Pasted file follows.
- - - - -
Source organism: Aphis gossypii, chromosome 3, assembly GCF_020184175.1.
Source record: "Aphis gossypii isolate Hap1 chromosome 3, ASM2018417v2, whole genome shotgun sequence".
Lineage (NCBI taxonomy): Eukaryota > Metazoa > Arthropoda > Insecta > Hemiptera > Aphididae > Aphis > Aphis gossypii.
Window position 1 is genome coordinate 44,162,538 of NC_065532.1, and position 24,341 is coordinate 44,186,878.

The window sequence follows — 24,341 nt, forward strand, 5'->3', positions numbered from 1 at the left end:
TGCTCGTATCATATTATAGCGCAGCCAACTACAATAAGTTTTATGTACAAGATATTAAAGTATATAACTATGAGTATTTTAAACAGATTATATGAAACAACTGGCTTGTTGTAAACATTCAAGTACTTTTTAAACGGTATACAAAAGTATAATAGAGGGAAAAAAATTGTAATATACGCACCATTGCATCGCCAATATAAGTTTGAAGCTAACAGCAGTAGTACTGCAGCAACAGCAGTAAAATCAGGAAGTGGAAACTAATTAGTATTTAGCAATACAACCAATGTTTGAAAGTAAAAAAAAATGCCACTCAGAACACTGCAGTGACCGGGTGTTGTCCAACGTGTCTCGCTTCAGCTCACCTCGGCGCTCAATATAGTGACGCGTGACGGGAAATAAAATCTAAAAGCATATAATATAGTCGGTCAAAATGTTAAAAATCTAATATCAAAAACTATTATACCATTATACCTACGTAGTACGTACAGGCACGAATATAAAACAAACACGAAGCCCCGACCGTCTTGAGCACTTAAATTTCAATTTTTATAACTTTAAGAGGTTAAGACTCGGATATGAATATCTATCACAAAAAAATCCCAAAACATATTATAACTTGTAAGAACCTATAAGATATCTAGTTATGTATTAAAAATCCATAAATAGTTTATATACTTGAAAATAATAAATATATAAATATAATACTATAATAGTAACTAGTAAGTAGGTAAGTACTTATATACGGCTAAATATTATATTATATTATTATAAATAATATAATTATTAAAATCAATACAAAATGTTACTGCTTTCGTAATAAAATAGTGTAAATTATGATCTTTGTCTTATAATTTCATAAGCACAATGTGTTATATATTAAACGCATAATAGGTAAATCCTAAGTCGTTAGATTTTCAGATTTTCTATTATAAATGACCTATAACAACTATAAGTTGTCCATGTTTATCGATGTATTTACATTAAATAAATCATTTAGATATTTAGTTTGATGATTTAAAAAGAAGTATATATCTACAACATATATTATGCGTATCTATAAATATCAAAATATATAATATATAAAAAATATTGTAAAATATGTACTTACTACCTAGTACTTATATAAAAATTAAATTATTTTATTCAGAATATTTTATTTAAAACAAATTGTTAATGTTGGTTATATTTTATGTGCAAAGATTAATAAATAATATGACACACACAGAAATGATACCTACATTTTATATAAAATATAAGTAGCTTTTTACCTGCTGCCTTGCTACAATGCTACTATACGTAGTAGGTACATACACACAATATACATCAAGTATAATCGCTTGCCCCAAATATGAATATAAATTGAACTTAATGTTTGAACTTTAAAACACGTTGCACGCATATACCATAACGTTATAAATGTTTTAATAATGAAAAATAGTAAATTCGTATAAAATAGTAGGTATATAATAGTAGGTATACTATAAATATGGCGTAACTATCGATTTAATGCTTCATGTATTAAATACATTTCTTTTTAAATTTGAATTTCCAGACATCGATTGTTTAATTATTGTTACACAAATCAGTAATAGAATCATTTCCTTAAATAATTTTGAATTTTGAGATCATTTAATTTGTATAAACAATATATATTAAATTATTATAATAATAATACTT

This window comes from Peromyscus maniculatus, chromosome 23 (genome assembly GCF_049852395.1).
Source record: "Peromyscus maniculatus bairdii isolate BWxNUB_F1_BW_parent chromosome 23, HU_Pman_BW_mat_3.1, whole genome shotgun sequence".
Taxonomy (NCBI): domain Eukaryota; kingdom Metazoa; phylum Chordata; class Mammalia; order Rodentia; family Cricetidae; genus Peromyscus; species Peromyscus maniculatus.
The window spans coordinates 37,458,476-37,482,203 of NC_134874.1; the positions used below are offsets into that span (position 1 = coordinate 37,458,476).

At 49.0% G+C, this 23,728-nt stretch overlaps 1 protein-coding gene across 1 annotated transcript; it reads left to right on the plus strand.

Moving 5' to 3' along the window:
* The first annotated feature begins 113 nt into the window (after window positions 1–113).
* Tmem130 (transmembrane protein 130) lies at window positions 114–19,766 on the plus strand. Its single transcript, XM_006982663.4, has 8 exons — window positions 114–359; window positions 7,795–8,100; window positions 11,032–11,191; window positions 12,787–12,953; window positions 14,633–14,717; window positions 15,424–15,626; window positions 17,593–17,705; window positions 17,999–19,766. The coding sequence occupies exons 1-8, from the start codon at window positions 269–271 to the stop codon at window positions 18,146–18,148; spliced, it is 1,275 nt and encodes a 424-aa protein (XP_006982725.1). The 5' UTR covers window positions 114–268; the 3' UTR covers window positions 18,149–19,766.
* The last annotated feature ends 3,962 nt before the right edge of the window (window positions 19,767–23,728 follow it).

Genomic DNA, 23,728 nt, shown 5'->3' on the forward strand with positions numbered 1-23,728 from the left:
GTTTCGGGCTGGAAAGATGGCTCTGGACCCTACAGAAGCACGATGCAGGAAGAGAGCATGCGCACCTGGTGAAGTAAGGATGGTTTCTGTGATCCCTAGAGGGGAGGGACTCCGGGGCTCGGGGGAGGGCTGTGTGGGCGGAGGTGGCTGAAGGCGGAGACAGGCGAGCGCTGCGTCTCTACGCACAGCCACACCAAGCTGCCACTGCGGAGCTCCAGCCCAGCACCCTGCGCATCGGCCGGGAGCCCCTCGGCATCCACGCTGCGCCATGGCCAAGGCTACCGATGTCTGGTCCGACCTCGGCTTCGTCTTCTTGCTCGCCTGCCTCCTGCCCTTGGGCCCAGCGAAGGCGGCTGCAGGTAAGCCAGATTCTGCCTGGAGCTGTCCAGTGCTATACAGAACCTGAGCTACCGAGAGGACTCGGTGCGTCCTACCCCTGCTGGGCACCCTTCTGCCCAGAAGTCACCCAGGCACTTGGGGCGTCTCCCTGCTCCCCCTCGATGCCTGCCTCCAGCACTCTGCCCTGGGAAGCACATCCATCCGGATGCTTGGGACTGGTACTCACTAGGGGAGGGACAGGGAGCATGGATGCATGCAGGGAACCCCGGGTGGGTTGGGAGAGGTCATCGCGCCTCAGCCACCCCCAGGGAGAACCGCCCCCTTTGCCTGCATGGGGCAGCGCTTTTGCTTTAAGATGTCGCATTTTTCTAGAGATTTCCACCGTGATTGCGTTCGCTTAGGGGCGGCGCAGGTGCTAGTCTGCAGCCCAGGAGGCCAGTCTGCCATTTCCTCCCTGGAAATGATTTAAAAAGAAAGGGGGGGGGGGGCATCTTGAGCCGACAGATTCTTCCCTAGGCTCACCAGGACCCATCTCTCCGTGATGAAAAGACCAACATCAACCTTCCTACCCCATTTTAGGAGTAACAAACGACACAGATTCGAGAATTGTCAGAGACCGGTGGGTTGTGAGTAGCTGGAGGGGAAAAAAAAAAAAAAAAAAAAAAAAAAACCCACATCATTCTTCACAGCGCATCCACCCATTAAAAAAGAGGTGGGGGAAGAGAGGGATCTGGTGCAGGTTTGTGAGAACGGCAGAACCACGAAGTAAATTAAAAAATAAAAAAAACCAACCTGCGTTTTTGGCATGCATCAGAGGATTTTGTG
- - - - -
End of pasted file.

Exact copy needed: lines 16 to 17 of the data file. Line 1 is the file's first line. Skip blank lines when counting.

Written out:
Genomic DNA, 23,728 nt, shown 5'->3' on the forward strand with positions numbered 1-23,728 from the left:
GTTTCGGGCTGGAAAGATGGCTCTGGACCCTACAGAAGCACGATGCAGGAAGAGAGCATGCGCACCTGGTGAAGTAAGGATGGTTTCTGTGATCCCTAGAGGGGAGGGACTCCGGGGCTCGGGGGAGGGCTGTGTGGGCGGAGGTGGCTGAAGGCGGAGACAGGCGAGCGCTGCGTCTCTACGCACAGCCACACCAAGCTGCCACTGCGGAGCTCCAGCCCAGCACCCTGCGCATCGGCCGGGAGCCCCTCGGCATCCACGCTGCGCCATGGCCAAGGCTACCGATGTCTGGTCCGACCTCGGCTTCGTCTTCTTGCTCGCCTGCCTCCTGCCCTTGGGCCCAGCGAAGGCGGCTGCAGGTAAGCCAGATTCTGCCTGGAGCTGTCCAGTGCTATACAGAACCTGAGCTACCGAGAGGACTCGGTGCGTCCTACCCCTGCTGGGCACCCTTCTGCCCAGAAGTCACCCAGGCACTTGGGGCGTCTCCCTGCTCCCCCTCGATGCCTGCCTCCAGCACTCTGCCCTGGGAAGCACATCCATCCGGATGCTTGGGACTGGTACTCACTAGGGGAGGGACAGGGAGCATGGATGCATGCAGGGAACCCCGGGTGGGTTGGGAGAGGTCATCGCGCCTCAGCCACCCCCAGGGAGAACCGCCCCCTTTGCCTGCATGGGGCAGCGCTTTTGCTTTAAGATGTCGCATTTTTCTAGAGATTTCCACCGTGATTGCGTTCGCTTAGGGGCGGCGCAGGTGCTAGTCTGCAGCCCAGGAGGCCAGTCTGCCATTTCCTCCCTGGAAATGATTTAAAAAGAAAGGGGGGGGGGGGCATCTTGAGCCGACAGATTCTTCCCTAGGCTCACCAGGACCCATCTCTCCGTGATGAAAAGACCAACATCAACCTTCCTACCCCATTTTAGGAGTAACAAACGACACAGATTCGAGAATTGTCAGAGACCGGTGGGTTGTGAGTAGCTGGAGGGGAAAAAAAAAAAAAAAAAAAAAAAAAAACCCACATCATTCTTCACAGCGCATCCACCCATTAAAAAAGAGGTGGGGGAAGAGAGGGATCTGGTGCAGGTTTGTGAGAACGGCAGAACCACGAAGTAAATTAAAAAATAAAAAAAACCAACCTGCGTTTTTGGCATGCATCAGAGGATTTTGTG